Ernest Hemingway wrote:
“It is awfully easy to be hard-boiled about everything in the daytime, but at night is another thing.”
Do you ever wonder how different your perception of things is between day and night? Do you notice how when you look outside your window at night at your surroundings, and see the lights on in your neighbor’s house, you realize that yet another day has passed? And you have the feeling that you have been through all of this before, that everything is just being repeated, day in, day out. Except for last night.
Last night I watched the Scotiabank Giller Prize live on TV. I first learned about the Scotiabank Giller Prize in October 2006 when we first moved to Montreal. I was born and raised in Lebanon and lived much of my life in Dubai. And as such I had never heard about the Giller Prize. I had never heard of Mordecai Richler, or Jack Rabinovitch, or the late Dorris Giller in whose honor the Giller prize was created.
In fact we didn’t hear much about Canada back then (in Dubai). People wrote stories in the local newspapers relating their accounts of the hardships they faced after immigrating to Canada. The fact that they could not find a job or were not found qualified to work in their field of profession and had to return to Dubai. And as my then nine year old son put it, “All I know about Canada is that it is this cold place in the North.”
Neither the Gulf News nor the Khaleej Times, the two English daily newspapers in Dubai, had written anything about this literary event. Nor had I read about the prestigious prize in the writing magazines that I subscribed to, like the Writer’s Digest or Writer’s News. The only Canadian writers I had heard of were Michael Ondaatje (mainly for ‘The English Patient’), Margaret Atwood, Alice Munroe, M.G. Vassanji. I was a huge fan of BBC’s Face to Face and Hard Talk with Tim Sebastian and I watched Margaret Atwood’s first interview with Tim a long time ago.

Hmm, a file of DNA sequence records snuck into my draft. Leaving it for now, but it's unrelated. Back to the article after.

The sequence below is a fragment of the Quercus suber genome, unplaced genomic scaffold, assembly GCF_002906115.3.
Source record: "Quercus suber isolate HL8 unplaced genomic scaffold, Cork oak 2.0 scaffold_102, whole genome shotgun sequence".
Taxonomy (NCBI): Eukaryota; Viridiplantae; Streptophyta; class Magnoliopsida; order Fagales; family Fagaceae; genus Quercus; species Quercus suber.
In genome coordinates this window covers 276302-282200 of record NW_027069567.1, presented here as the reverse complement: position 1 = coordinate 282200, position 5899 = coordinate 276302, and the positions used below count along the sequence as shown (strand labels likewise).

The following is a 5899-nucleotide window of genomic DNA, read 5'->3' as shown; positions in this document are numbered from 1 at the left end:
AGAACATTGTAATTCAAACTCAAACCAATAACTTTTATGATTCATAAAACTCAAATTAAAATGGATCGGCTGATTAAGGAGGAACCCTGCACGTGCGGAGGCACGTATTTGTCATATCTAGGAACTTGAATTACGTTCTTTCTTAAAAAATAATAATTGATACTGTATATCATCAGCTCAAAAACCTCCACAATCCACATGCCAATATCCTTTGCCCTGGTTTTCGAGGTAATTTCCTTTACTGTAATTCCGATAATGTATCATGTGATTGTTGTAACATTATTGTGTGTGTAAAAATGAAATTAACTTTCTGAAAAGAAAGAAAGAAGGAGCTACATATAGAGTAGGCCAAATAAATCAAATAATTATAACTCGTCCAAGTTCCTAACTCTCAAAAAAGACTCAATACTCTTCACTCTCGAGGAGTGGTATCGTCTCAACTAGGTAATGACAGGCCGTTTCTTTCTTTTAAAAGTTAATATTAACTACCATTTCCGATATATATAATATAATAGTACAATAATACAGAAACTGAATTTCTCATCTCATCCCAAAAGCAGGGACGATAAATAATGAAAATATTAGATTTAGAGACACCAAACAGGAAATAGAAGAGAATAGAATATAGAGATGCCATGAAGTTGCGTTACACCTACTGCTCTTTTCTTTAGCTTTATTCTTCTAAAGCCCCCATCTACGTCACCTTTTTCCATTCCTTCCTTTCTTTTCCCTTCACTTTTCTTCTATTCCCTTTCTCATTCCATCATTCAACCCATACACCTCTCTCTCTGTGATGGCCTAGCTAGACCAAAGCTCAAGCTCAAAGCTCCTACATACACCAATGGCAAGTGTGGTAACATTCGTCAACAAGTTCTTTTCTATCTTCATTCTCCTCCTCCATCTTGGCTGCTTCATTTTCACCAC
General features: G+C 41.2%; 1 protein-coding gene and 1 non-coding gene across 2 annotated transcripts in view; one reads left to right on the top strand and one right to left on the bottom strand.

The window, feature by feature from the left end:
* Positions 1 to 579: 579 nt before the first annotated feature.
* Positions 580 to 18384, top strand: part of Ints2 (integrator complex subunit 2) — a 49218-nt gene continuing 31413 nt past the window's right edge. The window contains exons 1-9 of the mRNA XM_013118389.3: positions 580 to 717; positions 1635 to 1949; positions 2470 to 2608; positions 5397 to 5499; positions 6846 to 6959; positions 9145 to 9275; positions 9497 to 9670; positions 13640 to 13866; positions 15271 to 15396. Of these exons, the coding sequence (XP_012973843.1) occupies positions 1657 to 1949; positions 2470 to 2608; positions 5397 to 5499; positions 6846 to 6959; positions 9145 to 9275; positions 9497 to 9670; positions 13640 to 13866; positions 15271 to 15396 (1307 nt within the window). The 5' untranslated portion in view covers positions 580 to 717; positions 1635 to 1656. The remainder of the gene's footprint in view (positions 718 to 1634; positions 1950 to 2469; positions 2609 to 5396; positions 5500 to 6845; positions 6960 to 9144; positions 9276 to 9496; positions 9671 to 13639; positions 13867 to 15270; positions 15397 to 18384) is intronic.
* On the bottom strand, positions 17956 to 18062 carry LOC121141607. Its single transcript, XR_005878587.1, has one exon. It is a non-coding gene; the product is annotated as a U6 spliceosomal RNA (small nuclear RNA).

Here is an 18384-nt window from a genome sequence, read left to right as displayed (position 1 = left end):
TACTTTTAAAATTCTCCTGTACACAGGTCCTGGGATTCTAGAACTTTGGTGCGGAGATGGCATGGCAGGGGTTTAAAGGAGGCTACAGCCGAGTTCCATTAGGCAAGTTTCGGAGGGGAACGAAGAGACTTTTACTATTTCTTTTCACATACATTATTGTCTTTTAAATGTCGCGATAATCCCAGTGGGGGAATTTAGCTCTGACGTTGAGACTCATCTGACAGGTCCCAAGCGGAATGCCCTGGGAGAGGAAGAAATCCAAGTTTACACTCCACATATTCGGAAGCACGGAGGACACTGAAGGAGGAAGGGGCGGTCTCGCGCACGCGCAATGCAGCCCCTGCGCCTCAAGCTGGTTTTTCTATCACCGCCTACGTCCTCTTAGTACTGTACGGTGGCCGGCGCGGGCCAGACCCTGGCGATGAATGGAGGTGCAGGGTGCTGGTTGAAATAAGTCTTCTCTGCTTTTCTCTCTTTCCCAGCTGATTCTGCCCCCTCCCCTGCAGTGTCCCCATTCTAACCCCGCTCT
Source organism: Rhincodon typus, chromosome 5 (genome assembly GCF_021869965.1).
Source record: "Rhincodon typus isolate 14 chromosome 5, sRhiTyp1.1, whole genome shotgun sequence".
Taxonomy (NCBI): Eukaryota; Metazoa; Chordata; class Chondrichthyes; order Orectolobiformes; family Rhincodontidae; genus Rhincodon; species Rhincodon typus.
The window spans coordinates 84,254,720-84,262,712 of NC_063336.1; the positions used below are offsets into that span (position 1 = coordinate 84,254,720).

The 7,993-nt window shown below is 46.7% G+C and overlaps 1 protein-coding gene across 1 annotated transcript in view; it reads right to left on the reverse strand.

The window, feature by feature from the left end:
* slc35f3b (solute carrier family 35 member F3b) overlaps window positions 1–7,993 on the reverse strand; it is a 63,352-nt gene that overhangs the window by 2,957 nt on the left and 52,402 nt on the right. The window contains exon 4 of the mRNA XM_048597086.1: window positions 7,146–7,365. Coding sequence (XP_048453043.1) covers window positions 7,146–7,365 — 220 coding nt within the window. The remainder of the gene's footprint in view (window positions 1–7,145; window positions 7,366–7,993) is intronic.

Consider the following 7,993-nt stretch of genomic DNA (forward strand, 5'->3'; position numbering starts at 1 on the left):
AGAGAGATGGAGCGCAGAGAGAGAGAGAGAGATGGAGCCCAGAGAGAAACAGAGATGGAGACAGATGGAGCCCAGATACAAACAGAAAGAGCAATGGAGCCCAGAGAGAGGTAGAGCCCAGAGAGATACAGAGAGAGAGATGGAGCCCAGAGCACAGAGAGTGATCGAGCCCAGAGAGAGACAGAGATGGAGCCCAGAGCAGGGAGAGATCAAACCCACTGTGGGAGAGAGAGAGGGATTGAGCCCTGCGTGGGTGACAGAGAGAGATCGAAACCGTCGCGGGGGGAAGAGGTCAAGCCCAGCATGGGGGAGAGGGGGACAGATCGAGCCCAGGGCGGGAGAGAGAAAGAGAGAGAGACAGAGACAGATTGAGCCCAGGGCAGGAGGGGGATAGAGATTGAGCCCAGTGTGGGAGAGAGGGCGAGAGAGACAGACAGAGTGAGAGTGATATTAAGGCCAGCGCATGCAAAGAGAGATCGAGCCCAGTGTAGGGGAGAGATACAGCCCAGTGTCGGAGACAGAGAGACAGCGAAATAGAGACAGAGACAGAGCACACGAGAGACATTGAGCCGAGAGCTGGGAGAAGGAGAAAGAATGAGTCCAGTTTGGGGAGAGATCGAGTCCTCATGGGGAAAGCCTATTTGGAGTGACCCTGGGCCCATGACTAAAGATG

Something this significant and big – how could I have missed it all these years?
Last night I watched live on CBC the awards ceremony in awe. To find all these literary figures, to see all these fine writers and many more under one roof. To hear them talk about their books, about how they write, when they write, why they write. The whole ceremony was pure magic for me. Every time the camera focused on the audience I tried to look for a writer I could recognize. It was by far the best literary event that I had watched live. It takes a pure genius to create such an event and keep it going year after year. And as Maya Angelou wrote,
“I have learned that every day you should reach out and touch someone. I’ve learned that no matter what happens, or how bad it seems today, life does go on, and it will be better tomorrow.”
Thank you Mr. Jack Rabinovitch for creating something so wonderful, so great and magical, and specially for touching the lives of so many including mine. How can life even though painful sometimes not be beautiful?